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Photorefractive keratectomy (PRK) is an elective procedure. Ophthalmologists may recommend PRK surgery for individuals who have vision issues caused by refractive errors. The doctor uses a laser to mold the cornea’s shape so that the eye can bend (refract) light correctly.
This type of refractive surgery is comparable to LASIK surgery. During photorefractive keratectomy, the surgeon uses an excimer laser to reshape the cornea’s surface. There is no creation of a corneal flap, which is a step in LASIK surgery.
Individuals who have nearsightedness (myopia), farsightedness (hyperopia), and astigmatism (imperfect curvature of the cornea or lens) could benefit from this eye surgery. With photorefractive keratectomy, individuals may not need eyeglasses or contact lenses as much as before surgery. In the best of cases, individuals may not even need eyeglasses or contact lenses at all.
If individuals are considering vision correction surgery, then they should expect the following:
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The first step in the PRK procedure is to consult your doctor. They will explain the procedure and give you instructions to prepare for your laser vision correction. Here is a general outline of what to expect after your initial consultation:
During your preoperative appointment, your eye doctor will measure your refractive error and pupils with a vision test. They will then use a machine to map your cornea. This information will be used to program the excimer laser during your procedure.
Individuals who wear rigid gas permeable contact lenses should discontinue use for at least three weeks before the screening visit. Individuals should stop using all other kinds of contact lenses at least three days before the assessment.
Your doctor will give you further instructions to prepare for surgery. They may ask you to stop using contact lenses and antihistamines for several days before the surgery.
Some doctors may prescribe antibiotic and steroid eyedrops for you to start using before surgery. You will use these for several days after surgery as well. They may also prescribe eye drops for dry eye symptoms.
It's recommended that you begin cleaning the area around your eyes thoroughly about three days before surgery. Do this by:
Repeat this procedure twice a day. This will help to unclog out the oil glands around your eyes and remove debris around the eyelid margins.
You should expect to be at the doctor's office for a few hours. Wear comfortable clothing and eat a light meal beforehand. Take any usual prescriptions unless your doctor instructed you not to.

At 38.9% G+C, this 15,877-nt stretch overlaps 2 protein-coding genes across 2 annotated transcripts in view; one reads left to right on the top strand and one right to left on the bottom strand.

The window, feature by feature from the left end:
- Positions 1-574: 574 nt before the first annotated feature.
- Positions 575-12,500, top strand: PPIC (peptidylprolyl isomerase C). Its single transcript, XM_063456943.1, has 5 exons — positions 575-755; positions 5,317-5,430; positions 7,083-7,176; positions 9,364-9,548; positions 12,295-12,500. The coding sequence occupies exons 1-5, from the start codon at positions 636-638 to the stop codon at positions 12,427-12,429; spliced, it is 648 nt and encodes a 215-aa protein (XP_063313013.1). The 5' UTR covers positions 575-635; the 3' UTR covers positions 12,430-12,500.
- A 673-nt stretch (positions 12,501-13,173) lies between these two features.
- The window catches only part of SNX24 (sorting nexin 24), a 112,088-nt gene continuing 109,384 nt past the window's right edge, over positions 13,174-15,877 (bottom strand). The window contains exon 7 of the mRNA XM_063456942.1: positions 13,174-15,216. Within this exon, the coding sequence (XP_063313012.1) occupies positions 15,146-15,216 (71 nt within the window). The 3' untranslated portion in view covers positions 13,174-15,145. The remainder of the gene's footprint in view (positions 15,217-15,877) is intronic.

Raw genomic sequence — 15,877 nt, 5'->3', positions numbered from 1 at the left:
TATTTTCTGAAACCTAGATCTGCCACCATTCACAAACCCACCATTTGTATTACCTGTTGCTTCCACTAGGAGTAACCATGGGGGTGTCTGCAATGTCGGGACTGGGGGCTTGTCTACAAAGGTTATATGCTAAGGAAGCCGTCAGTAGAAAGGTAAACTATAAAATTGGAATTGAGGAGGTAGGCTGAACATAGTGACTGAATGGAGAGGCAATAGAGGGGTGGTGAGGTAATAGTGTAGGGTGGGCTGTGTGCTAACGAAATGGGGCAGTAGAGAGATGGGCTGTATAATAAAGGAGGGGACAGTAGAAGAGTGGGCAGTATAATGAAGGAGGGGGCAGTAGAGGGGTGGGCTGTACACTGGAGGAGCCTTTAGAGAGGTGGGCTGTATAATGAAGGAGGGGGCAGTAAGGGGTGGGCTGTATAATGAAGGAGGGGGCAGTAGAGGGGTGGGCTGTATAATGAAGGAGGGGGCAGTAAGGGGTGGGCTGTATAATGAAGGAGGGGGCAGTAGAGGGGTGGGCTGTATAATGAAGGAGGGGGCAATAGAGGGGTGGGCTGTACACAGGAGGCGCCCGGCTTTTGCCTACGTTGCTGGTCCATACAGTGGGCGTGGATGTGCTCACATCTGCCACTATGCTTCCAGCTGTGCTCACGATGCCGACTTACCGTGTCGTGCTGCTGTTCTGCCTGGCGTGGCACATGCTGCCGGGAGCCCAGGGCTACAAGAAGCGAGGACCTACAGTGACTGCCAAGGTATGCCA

Don't wear makeup or any accessories that could interfere with your doctor's ability to position your head. (For example: earrings, scarves, hair clips).
You won't be able to drive after PRK, so make sure to prearrange transportation from the clinic. Ask your doctor if you should bring eye drops or any other medication with you.
The procedure only takes about 5 to 10 minutes per eye. This surgery doesn't require sedation or general anesthesia.
PRK surgery is not painful because local anesthetic is used. However, you may experience some discomfort in the hours after surgery once the anesthetic eye drops wear off.
Here's what to expect after surgery:
Individuals who undergo PRK surgery may experience a little discomfort within the first few days of surgery. The majority of surgical patients report having sensitivity to light.
However, other side effects can occur, such as:
To minimize the possibility of laser surgery side effects, PRK may be more suitable for individuals with thin corneas or with a corneal surface irregularity. PRK does not disrupt as much corneal tissue as LASIK does which means it may be safer for these individuals.
Success rates for PRK are high. Almost 90 percent of individuals who underwent photorefractive keratectomy experienced 20/20 vision within a year of surgery without additional eyewear support.
On average, individuals can expect to spend between $1,750 and $5,000 for PRK surgery. For example, at UCLA’s Laser Refractive Center, price estimates for PRK surgery total $2,500 per eye.
PRK surgery will vary in prices depending on multiple factors, including:
Photorefractive keratectomy is not considered a necessary medical procedure. This means that most insurance companies will not provide full coverage of the elective procedure.
However, it is best to speak with the insurer to see if a fraction of the screening examination or other expenses can be covered.
If individuals interested in this vision correction procedure cannot pay the full amount upfront, other options are available, including:
Both laser eye surgery will share similar costs. PRK surgery may cost a bit more than the LASIK procedure due to more post-op follow-up care visits within the first month.
In the United States, the average price of LASIK was approximately $4,500 for both eyes. However, it is important to mention that insurance coverage may offer a 40 to 50% discount on traditional LASIK surgery.
Yet, price is only one point to consider in vision correction. Individuals should consult their eye doctor about all options and, if possible, the procedure that provides the most benefits to their eye health.
Boyd, Kierstan. “What Is Photorefractive Keratectomy (PRK)?” American Academy of Ophthalmology, 16 July 2018, www.aao.org/eye-health/treatments/photorefractive-keratectomy-prk.
“Cost of Services.” Cost of Services - UCLA Laser Refractive Center - Los Angeles, CA, www.uclahealth.org/lrc/cost-of-services.
“Photorefractive Eye Surgery (PRK): Laser Eye Surgery.” Cleveland Clinic, www.my.clevelandclinic.org/health/treatments/8596-photorefractive-keratectomy-prk-eye-surgery.